ETS defenders want 50% limit on foreign carbon credits
"The whole carbon credit scenario debate is akin to people arguing about the actual colour of the emperor's clothing."Featured comment
BUSINESSDESK: Politicians are in for an ear bashing from environmentalists and foresters at select committee hearings today on the need to limit New Zealand industrial carbon emitters' use of foreign-sourced carbon credits to 50% of total obligations.
The push, led by Commissioner for the Environment Jan Wright, is opposed by the large emitter lobby, with Business New Zealand arguing any move to pump up rock-bottom prices for New Zealand Units will undermine the "least cost" principle that drives the emissions trading scheme.
Dr Wright, an officer of parliament, broke with parliamentary convention yesterday when she released a statement drawing attention to her submission, to be presented orally at parliament today, in which she described proposed amendments to the ETS as making "a farce of our response to climate change".
The cumulative impact of the reforms proposed in the Climate Change Response (Emissions Trading and Other Matters) Amendment Bill would be to lock in "big polluters", as Dr Wright called carbon-intensive industries, "to pay for only 5% of their emissions indefinitely".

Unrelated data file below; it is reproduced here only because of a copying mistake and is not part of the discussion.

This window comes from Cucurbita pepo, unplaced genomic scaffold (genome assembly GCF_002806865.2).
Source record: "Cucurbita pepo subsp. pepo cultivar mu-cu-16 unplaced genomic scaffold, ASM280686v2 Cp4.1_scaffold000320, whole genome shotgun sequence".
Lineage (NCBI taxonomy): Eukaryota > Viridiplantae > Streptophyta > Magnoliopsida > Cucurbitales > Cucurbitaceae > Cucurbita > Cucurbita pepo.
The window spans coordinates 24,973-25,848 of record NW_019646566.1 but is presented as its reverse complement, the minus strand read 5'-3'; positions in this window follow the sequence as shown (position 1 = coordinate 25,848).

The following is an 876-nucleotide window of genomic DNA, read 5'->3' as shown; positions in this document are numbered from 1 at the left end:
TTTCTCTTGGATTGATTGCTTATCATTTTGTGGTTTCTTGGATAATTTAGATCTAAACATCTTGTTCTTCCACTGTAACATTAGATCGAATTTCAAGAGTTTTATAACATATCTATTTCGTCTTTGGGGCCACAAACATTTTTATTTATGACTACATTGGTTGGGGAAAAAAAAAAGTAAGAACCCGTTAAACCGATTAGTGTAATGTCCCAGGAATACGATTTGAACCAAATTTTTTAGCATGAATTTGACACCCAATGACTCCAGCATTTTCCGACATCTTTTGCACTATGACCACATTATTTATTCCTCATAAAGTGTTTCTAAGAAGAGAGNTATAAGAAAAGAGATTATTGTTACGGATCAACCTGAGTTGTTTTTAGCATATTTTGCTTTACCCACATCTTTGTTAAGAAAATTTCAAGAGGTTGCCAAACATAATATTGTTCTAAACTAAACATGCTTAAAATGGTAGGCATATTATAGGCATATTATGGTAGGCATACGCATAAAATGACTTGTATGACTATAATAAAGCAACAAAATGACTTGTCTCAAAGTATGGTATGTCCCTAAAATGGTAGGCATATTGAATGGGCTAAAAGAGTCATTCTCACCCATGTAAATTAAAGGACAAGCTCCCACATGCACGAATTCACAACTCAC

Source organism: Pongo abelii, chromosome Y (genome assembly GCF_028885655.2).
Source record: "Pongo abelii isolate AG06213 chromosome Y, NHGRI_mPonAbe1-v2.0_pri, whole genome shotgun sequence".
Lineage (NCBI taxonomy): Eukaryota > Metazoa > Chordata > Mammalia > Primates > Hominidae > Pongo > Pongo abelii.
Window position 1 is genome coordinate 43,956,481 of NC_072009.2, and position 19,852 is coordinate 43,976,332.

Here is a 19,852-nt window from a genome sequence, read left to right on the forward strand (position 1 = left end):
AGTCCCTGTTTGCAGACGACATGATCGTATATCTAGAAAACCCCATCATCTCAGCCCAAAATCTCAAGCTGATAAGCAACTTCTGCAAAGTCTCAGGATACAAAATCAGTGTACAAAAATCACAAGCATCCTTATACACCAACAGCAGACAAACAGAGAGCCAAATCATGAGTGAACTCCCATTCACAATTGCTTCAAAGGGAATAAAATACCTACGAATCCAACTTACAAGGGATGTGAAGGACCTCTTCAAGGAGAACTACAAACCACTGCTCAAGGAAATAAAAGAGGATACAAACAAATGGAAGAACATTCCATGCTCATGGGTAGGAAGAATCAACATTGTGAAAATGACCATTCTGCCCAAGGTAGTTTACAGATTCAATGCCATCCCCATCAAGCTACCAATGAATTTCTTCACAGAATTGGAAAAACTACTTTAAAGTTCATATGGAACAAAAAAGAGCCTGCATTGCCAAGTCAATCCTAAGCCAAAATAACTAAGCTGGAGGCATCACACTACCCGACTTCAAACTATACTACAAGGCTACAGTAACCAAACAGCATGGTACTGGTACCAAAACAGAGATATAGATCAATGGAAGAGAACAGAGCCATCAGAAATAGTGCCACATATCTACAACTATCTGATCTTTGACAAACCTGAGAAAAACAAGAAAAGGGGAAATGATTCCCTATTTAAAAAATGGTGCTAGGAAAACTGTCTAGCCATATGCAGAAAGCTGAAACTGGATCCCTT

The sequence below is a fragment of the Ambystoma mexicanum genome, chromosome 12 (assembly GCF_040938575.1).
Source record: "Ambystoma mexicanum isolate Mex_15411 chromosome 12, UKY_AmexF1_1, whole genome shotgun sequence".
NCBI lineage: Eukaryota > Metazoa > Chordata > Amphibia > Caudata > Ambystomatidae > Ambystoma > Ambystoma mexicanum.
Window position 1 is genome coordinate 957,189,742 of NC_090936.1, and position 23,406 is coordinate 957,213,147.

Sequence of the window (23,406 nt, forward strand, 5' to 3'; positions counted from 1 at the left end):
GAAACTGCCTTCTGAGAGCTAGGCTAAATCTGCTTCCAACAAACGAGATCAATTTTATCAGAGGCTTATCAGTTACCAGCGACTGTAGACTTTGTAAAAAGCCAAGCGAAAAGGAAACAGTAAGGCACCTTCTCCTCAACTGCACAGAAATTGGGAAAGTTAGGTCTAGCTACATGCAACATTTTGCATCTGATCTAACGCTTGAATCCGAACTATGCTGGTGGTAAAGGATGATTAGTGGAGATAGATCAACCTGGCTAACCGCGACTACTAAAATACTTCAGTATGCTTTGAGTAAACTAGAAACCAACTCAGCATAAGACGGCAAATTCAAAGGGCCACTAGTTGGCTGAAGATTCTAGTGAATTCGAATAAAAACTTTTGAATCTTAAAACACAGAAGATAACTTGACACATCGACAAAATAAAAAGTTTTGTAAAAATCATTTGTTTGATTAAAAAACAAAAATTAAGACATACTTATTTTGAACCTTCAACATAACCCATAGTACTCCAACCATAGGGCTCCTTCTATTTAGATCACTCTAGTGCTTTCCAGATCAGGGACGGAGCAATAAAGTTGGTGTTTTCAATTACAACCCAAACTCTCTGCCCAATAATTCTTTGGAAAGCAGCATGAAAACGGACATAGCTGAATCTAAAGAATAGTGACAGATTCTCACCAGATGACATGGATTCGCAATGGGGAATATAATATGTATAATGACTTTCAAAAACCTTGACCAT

"In such circumstances, there is no way New Zealand would reach its legislated target of a 50 percent reduction in emissions by 2050," she says.
Dr Wright and other submitters also called for a cap on the total number of foreign-sourced credits that could be surrendered under the New Zealand ETS.
Unlike most other countries with an ETS-style carbon pricing system, New Zealand allows large emitters to buy as many foreign credits as it likes.
The glut of European Union emissions reduction units has dropped global carbon prices under $4 a tonne in recent weeks, far lower than ever envisaged when the government imposed a $25 a tonne upper limit that emitters would face in the transitional phase of the scheme, which Dr Wright argues is now indefinitely locked in.
Also supporting the 50% cap on foreign credits are forestry farming submitters such as New Zealand Carbon Farming Group, which called for New Zealand "to introduce, without delay, a cap on international carbon units of 50%".
"A cap ... would not only deliver on the government's stated ETS objectives, but would also deliver a host of other long-term sustainable environmental, reputational and economic benefits to New Zealand," the submission from the country's "largest supplier of post-1989 sourced carbon credits" says.
Dr Wright's submission says "there is a balance to strike between allowing some international trade in carbon credits (so the least cost carbon reductions can occur worldwide) and making sure that investment also contributes to creating a domestic low carbon economy".
"New Zealand credits [NZUs] drive green growth, energy efficiency and forestry within New Zealand."